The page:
The Adelaide Music Collective is the brainchild of home-again Adelaide drummer Enrico “Mick” Morena – and what a great idea it is. The aim of the AMC Sessions is to showcase the best of Adelaide music talent in six great concert line-ups throughout the year at the Goodwood Institute, with each show featuring three acts with a national and/or international profile.
Morena and his cohorts, drawn from the cream of the Adelaide music scene, will also take responsibility for the AMC SA Music Hall of Fame, with 12 worthy inductees each year to be rewarded for a lifetime of excellence in the industry.
The first showcase concert of the series took place on Friday night, with the first two worthy Hall of Fame inductees also announced.
After an appropriate “welcome to country”, host for the evening Taasha Coates (The Audreys) joined Morena on stage to introduce the acts: soulful Indigenous singer Nancy Bates, with John Baker (The Baker Suite); indie pop band Echo and the Empress, and legends John Schumann and Hugh McDonald (Redgum).
Bates was a revelation, with her magnificently pure, powerful voice and tasteful guitar. She presented a set of her own tunes, dealing with the difficulties Indigenous women encounter in their relationships with their men. Her now regular collaborator John Baker’s imaginative guitar work and spot-on harmonies enhanced the songs beautifully.
The second act, indie pop band Echo and the Empress, represented the future of local music. This was one of their final gigs before heading off to play the prestigious Glastonbury Music Festival in England. Their songs are delightfully written classic melodic pop tunes with imaginative arrangements. The instrumentation and vocal performances need more work for this to be a real quality act, but that will come – I would love to see them after about three years really hard work and a million gigs.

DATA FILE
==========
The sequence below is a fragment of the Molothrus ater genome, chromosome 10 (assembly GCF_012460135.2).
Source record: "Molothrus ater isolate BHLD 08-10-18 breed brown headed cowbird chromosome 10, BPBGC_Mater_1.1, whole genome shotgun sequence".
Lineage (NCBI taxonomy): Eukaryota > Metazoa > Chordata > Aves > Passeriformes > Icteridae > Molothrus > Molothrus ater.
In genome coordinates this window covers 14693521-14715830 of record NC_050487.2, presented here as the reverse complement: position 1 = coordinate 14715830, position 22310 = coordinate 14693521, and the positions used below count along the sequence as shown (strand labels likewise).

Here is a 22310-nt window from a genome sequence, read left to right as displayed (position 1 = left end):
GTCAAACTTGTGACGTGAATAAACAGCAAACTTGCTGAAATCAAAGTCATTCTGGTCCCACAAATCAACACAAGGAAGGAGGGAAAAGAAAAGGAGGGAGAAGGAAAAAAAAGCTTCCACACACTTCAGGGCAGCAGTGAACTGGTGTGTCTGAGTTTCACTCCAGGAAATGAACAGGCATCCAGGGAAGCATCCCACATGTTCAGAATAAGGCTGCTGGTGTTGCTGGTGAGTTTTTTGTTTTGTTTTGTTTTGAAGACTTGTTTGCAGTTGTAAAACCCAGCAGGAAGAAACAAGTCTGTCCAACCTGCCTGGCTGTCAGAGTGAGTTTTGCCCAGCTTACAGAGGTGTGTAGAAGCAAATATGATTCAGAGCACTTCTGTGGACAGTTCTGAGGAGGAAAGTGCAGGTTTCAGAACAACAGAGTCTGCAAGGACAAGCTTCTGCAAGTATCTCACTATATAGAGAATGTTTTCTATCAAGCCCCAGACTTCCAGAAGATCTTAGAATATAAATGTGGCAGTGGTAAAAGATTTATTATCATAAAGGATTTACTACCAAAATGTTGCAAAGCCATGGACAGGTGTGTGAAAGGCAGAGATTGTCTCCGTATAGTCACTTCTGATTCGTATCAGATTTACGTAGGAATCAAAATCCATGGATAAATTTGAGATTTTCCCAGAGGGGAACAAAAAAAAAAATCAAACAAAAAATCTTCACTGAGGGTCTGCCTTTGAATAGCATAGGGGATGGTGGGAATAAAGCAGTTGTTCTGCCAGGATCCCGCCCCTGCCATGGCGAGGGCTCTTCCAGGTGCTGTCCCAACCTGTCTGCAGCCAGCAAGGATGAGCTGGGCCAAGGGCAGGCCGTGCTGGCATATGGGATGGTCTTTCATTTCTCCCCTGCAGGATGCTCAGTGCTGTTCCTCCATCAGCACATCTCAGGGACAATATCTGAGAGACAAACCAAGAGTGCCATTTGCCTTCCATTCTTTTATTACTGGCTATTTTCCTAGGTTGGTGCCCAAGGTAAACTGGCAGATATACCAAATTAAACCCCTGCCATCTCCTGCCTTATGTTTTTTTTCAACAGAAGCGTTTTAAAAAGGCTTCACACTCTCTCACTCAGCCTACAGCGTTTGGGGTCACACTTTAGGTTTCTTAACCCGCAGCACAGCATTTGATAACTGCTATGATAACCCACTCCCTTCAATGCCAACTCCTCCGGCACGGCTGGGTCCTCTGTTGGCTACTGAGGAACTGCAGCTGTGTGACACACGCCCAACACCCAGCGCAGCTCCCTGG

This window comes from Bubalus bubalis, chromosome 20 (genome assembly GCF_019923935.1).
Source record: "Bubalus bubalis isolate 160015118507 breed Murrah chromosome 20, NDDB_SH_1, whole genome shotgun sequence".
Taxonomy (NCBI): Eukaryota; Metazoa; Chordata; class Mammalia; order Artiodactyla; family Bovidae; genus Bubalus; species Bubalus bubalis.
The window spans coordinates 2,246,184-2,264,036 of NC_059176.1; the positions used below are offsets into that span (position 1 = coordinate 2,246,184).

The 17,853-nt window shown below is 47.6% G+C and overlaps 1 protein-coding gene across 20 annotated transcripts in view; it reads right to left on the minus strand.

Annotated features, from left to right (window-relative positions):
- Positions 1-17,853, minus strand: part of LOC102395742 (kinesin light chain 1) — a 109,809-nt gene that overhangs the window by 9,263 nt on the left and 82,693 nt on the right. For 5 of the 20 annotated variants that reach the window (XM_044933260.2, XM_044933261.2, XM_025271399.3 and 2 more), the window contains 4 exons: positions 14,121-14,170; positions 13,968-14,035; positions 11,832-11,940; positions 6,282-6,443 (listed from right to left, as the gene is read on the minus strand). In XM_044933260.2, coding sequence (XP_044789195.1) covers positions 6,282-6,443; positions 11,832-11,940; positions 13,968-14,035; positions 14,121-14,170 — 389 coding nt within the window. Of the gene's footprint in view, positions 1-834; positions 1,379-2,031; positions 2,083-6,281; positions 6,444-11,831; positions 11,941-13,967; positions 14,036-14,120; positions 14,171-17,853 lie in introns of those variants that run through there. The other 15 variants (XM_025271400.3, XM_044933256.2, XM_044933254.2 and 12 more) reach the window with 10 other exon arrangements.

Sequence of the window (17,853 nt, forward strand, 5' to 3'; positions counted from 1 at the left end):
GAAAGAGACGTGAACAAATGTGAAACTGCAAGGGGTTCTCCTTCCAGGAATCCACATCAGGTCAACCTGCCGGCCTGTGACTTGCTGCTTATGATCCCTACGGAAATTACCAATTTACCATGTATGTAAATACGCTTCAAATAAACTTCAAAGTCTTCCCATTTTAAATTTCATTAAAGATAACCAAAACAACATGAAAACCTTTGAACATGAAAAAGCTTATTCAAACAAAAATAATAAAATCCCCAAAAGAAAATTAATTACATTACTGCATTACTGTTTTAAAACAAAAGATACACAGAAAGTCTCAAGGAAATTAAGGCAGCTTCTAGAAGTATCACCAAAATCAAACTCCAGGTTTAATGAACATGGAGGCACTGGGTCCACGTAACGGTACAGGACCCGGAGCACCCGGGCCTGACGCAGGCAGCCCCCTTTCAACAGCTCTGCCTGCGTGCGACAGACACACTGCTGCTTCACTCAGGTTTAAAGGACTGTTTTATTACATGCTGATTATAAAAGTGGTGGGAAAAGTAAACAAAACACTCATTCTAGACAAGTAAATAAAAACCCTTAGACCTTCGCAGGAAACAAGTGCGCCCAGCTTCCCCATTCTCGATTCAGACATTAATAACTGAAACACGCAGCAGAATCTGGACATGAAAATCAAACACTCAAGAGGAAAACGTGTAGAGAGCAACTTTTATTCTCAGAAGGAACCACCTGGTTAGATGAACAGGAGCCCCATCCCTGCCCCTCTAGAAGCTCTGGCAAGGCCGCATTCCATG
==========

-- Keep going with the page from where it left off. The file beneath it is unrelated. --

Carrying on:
Following intermission, radio legend David Day (who also provided his excellent memorabilia collection for display in the entrance foyer) took the stage to interview and present the first two inductees of the Hall of Fame. It would be hard to find two more worthy recipients than Peter Tilbrook (The Masters Apprentices) and John Bywaters (The Twilights), who regaled us with tales tall and true from their legendary past, before accepting their awards and belting out their hits “Needle in a Haystack” (The Twilights) and “Turn Up Your Radio” (Masters Apprentices). It was proof that great rockers never lose the skill; the joint was rockin’ as the boys, ably assisted by drummer Bill Schapel, tore the place apart.
If all this was good (and it was), John Schumann and Hugh McDonald took it to another level with their stunning acoustic performance of Redgum hits from the ’80s and selections from Schumann’s Henry Lawson-based album. Schumann was superb, his magnificently unique voice barking out the lyrics to his own songs, including “It’ll be All Right in the Long Run”, “Poor Ned” and the amusing “I Went to Plympton High”. His voice and guitar were magnificently enhanced by the pure harmonies and awesome guitar work of the gifted McDonald, and his lead vocal on his own Redgum tune, “Diamantina Drover”, was spellbinding. The highlight was the inevitable “19” to finish the show – it’s as moving today as it has always been, still presented emotionally and dramatically.
The first of the AMC Sessions was a great success and tribute to the efforts of Morena and his hard-working team to do something positive for the local music scene. It’s a timely reminder of the musical talent in Adelaide and proof that appreciative audiences will turn up to shows like this.
The second performance in the AMC Sessions series will take place at the Goodwood Institute on May 16.
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